Cinéma vérité

We’re on cinéma vérité in my documentary film class. I started them off with Salesman and War Room. I had no idea when I picked them they’d pair so well. To prompt my students’ writing, I wrote:

Cinema verité means “truthful cinema.” What aspects of the filmmaking style in Salesman and War Room might justify this claim of being truthful? Do you think it’s a fair claim?

Consider these questions in light of the subject matter of these two films. In Salesman, the subjects are selling bibles, which are purveyors of truth and piety to those with Christian faith. Yet it’s pretty obvious from the film that the bibles they’re selling are a rip off. In War Room, the subjects are part of a political campaign, which, like all such campaigns, purports to be truthful and righteous. But we know politicians are dishonest, and here we see how they craft their message and the deceptions involved.

So we have here “truthful cinema” about untruthful things. Does this challenge your notion of what’s true? Are these films somehow saying that the only truth you can trust is that nothing’s true? Or are they able to find some sort of deeper truth below the superficial untruth? And how can we be sure we can trust the film makers? How do we know they didn’t edit it to make it seem truthful? Can we trust the film makers and not the film subjects? Or vice versa? Why or why not?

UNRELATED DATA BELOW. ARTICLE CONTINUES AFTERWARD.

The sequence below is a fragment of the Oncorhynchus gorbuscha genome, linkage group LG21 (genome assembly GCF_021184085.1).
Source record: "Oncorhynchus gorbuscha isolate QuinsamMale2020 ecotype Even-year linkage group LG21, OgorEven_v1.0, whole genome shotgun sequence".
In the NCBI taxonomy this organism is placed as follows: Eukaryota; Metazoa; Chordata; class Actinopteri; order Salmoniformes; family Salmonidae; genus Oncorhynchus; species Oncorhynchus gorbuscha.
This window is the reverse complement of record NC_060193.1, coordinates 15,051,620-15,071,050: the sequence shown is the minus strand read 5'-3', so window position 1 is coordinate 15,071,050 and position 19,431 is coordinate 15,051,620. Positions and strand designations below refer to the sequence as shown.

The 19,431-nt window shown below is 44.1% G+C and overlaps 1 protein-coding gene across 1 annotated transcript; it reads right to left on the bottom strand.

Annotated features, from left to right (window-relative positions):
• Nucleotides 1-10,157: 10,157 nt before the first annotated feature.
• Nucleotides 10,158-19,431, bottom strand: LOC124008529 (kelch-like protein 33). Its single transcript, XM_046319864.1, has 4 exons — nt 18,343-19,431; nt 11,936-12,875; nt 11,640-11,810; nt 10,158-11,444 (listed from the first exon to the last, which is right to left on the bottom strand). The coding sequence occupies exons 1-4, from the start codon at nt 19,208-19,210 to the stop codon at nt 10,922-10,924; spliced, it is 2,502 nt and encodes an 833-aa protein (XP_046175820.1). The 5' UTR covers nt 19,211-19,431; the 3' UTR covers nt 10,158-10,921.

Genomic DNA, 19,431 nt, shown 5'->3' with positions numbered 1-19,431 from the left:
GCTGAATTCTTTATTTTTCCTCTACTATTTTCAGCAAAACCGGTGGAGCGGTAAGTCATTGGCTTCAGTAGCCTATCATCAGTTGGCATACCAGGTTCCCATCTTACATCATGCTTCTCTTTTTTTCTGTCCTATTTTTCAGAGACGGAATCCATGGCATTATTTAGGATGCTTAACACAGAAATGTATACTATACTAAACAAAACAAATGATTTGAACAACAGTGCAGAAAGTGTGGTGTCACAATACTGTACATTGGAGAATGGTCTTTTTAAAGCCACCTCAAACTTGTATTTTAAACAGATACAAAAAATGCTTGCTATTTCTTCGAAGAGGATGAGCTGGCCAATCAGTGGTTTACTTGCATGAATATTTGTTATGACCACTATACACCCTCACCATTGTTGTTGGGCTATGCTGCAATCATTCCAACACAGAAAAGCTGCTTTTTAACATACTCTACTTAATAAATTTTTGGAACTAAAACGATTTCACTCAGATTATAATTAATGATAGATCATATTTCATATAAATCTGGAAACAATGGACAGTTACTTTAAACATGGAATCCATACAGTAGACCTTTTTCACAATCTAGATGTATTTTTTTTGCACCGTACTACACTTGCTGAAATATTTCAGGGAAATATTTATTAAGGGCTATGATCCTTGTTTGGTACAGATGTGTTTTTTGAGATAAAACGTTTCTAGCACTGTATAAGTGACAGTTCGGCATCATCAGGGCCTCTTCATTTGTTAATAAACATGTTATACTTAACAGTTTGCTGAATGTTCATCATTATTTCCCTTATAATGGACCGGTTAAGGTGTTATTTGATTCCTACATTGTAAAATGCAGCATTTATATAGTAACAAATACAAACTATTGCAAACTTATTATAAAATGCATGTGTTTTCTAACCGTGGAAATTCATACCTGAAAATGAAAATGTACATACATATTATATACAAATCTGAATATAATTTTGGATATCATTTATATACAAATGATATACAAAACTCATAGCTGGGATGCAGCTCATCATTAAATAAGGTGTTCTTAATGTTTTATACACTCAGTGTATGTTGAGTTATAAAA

I was surprised by how intensely my students bristled at the notion that this is truthful cinema. “Truthful cinema?” one asked, and, echoing the pervasive sentiment, answered: “Truthfully, no, I don’t think it’s a fair claim. It is a film, after all–ninety minutes of footage edited together in a way that makes some sort of point. One could undoubtedly root through the miles of tape on the cutting-room floor and piece together a film that makes an entirely different point.”

I was a bit taken aback because I’ve always bought into the idea that cinéma vérité is the truest of the true. I’m a devotee of the slow-cook – the longer a story lingers, the less the story teller intrudes, the truer the tale. But I think my students have a point.

I asked them, what if we were to approach this as if it were literature? What’s the message of this film? What’s the theme?

I said, I think it’s totally existential. It’s saying religion is a scam and life is meaningless. They said they thought it was more about money, how it corrupts. Both of which, we agreed, are simultaneously possible.

As for War Room, after I got home from class I got on Slack and posted:

I forgot to mention my favorite part of War Room. At the end, when they know they’ve won and they’re getting ready for the big celebration, George Stephanopoulos calls Clinton, and he’s just beaming. He looks like a little kid. “I just want to thank you,” he says with deep sincerity, “this is the best thing I’ve ever done.” And the next second he’s helping the president-elect edit his acceptance speech, haggling over words, massaging the message, till he finally just says: “Speak from your heart!” It’s extraordinarily genuine and phony, all at the same time.

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